Sink into a comfy couch in front of the fireplace in the grand lobby, and you’ll see the same arched windows and decorative tiles of some of Trost’s other properties.

“The thing that makes the Holland special is the position it occupies in the town of Alpine—not geographically but in people’s minds,” says Alicia Fernbaugh, who manages the 27-room hotel and lives in what once served as the ballroom. “It’s very much the heart of the town.”

The building stood vacant in the 1960s and ’70s, and for a time in the ’80s, part of it was converted into offices. Over time, some of the old furnishings were sold off. Now and then, an old bedframe or chandelier discovered in an attic finds its way back home to the hotel.

The Century Bar and Grill, with its shady patio, is known for its margaritas and chicken-fried steak.

“It’s very welcoming and warm,” Fernbaugh says. “People feel very at home here.”

Holland Hotel décor.

Michael Howard | courtesy Holland Hotel

The Century Bar and Grill in Alpine’s Holland Hotel.

Lesley Villarreal | Courtesy Holland Hotel

Hotel El Capitan, Van Horn

Just two blocks off Interstate 10 in Van Horn, the red neon sign of Hotel El Capitan invites travel elers to pull off and enjoy a quiet respite in a mostly forgotten town.

The 50-room hotel, named for the rocky peak at Guadalupe Mountains National Park, an hour away, looks much like it did when it opened in 1930, as part of the Gateway chain of hotels operated by Charles Bassett in El Paso. Back then, ranchers gathered in the lobby to sell cattle, make land deals and sip coffee.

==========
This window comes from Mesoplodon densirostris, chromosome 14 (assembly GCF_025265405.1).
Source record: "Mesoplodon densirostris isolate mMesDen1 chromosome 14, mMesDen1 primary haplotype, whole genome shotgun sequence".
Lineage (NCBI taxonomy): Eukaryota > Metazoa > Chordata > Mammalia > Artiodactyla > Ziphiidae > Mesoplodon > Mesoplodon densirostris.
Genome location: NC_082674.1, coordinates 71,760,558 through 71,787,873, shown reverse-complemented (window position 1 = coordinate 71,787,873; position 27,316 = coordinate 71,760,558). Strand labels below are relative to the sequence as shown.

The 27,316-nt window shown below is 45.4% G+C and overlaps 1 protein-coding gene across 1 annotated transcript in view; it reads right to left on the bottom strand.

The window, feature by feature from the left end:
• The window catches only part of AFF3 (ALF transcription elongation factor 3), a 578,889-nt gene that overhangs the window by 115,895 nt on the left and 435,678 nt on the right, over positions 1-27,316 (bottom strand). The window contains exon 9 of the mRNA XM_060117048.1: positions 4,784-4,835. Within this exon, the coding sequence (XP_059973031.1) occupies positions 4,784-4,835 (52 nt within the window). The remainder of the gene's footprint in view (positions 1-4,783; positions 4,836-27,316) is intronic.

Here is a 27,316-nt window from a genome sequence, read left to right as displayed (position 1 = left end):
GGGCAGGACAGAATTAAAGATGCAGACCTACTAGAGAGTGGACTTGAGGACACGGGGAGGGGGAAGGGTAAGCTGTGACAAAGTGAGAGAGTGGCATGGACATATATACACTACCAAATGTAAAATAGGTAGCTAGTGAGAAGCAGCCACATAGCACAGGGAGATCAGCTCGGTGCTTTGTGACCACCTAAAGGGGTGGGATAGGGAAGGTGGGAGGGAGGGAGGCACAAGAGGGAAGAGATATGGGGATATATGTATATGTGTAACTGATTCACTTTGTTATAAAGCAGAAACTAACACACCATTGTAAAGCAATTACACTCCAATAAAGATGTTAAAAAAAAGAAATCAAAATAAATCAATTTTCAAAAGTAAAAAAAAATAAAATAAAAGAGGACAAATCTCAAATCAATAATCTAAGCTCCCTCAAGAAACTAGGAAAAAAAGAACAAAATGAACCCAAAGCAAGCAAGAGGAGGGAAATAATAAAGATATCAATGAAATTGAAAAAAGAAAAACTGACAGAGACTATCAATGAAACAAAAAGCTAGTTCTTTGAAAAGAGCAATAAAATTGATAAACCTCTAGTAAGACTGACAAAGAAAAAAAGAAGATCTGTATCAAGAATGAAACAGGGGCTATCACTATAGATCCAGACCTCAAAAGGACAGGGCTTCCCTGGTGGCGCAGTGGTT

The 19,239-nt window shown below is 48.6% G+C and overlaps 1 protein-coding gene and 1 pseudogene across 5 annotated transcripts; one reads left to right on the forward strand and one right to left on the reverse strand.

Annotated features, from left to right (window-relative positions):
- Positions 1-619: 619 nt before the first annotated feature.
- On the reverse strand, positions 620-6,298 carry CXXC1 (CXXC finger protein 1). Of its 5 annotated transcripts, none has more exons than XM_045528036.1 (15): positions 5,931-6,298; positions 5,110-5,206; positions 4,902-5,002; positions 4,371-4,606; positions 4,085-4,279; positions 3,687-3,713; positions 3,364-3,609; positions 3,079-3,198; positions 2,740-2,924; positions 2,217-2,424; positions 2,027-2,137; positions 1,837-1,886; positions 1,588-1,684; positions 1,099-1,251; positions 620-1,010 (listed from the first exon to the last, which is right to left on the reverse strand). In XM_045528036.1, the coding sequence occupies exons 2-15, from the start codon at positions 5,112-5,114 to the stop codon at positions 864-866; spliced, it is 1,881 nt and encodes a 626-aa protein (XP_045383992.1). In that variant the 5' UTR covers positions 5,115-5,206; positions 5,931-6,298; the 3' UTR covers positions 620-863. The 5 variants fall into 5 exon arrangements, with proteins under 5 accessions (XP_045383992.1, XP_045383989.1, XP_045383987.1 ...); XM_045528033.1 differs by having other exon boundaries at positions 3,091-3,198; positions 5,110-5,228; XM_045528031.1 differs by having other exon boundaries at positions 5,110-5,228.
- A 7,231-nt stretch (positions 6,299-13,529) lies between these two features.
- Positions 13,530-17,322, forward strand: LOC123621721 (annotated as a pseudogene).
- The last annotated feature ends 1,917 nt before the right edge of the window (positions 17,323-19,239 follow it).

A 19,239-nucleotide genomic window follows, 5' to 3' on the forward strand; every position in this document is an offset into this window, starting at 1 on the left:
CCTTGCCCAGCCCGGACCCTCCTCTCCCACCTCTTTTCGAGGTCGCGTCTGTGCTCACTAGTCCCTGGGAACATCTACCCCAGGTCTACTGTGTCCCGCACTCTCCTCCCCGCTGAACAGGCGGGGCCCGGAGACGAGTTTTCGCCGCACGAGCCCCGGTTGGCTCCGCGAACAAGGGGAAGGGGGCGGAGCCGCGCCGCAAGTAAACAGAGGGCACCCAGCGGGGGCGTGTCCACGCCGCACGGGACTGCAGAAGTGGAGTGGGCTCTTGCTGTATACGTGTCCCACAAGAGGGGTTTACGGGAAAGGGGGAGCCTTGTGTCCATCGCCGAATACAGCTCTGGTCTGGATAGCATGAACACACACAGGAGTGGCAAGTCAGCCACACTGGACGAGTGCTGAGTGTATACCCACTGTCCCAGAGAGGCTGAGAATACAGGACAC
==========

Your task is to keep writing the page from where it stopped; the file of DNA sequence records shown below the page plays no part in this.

The Pueblo Revival-style concrete structure attracted cross-country travelers and tourists exploring nearby national parks. The hotel closed in the late 1960s, and a bank took over the space. Then in 2007, Lanna and Joe Duncan of Fort Davis, who also own the Paisano, bought it from the bank.

Hotel El Capitan’s inviting lobby.

courtesy Hotel El Capitan

Outside, an inviting courtyard, and inside, a 5-cent cup of coffee.

courtesy Hotel el Capitan

“Although we are sister properties to the Paisano, and the layout inside is almost identical, the exterior is 100% different,” says Starvanna Cottrell, general manager. “El Capitan was made to look more like adobe, although it’s concrete. The Paisano’s exterior is much more European looking.”

A fountain burbles in the courtyard. In the lobby, colorful tiles, exposed wooden beams and wrought iron banisters add character. A sign salvaged from the old coffee shop hangs opposite the fireplace.

“And you can still get a 5-cent cup of coffee, no matter how you want it,” Cottrell says.

Hotel Paisano, Marfa

Another hotel in the Gateway chain, the Hotel Paisano in Marfa, also opened in 1930. “Hotels were built different years ago,” says Vicki Barge, general manager. “They were built with more of a sense of community.”

Step inside its lobby and you’ll find ornate tilework hand selected by Trost, leather chairs and a stuffed buffalo head.

Like the Gage, the Paisano had close ties to the cattle industry. When it opened, trains regularly stopped in Marfa to load and unload cattle. Several ranches kept offices at the hotel.

The Hotel Paisano’s pool was added in 1960.

courtesy Hotel Paisano

“He wanted his buildings to look like they belonged to the landscape, and he did a great job of that,” Barge says. “They do look like they should be just where they are.”

Many guests know the Paisano for its connection to the 1956 film Giant, starring James Dean. Photographs of Dean hang on walls, and the movie plays nonstop in the lobby.

Dean, along with co-stars Elizabeth Taylor, Rock Hudson and Dennis Hopper, stayed at the Paisano for about two weeks during filming. Today, guests can book one of the hotel’s 42 rooms or suites and swim in a pool that was added in 1960.

“I find it warm and friendly,” Barge says. “It’s kind of a look back at bygone days but still extremely viable now.”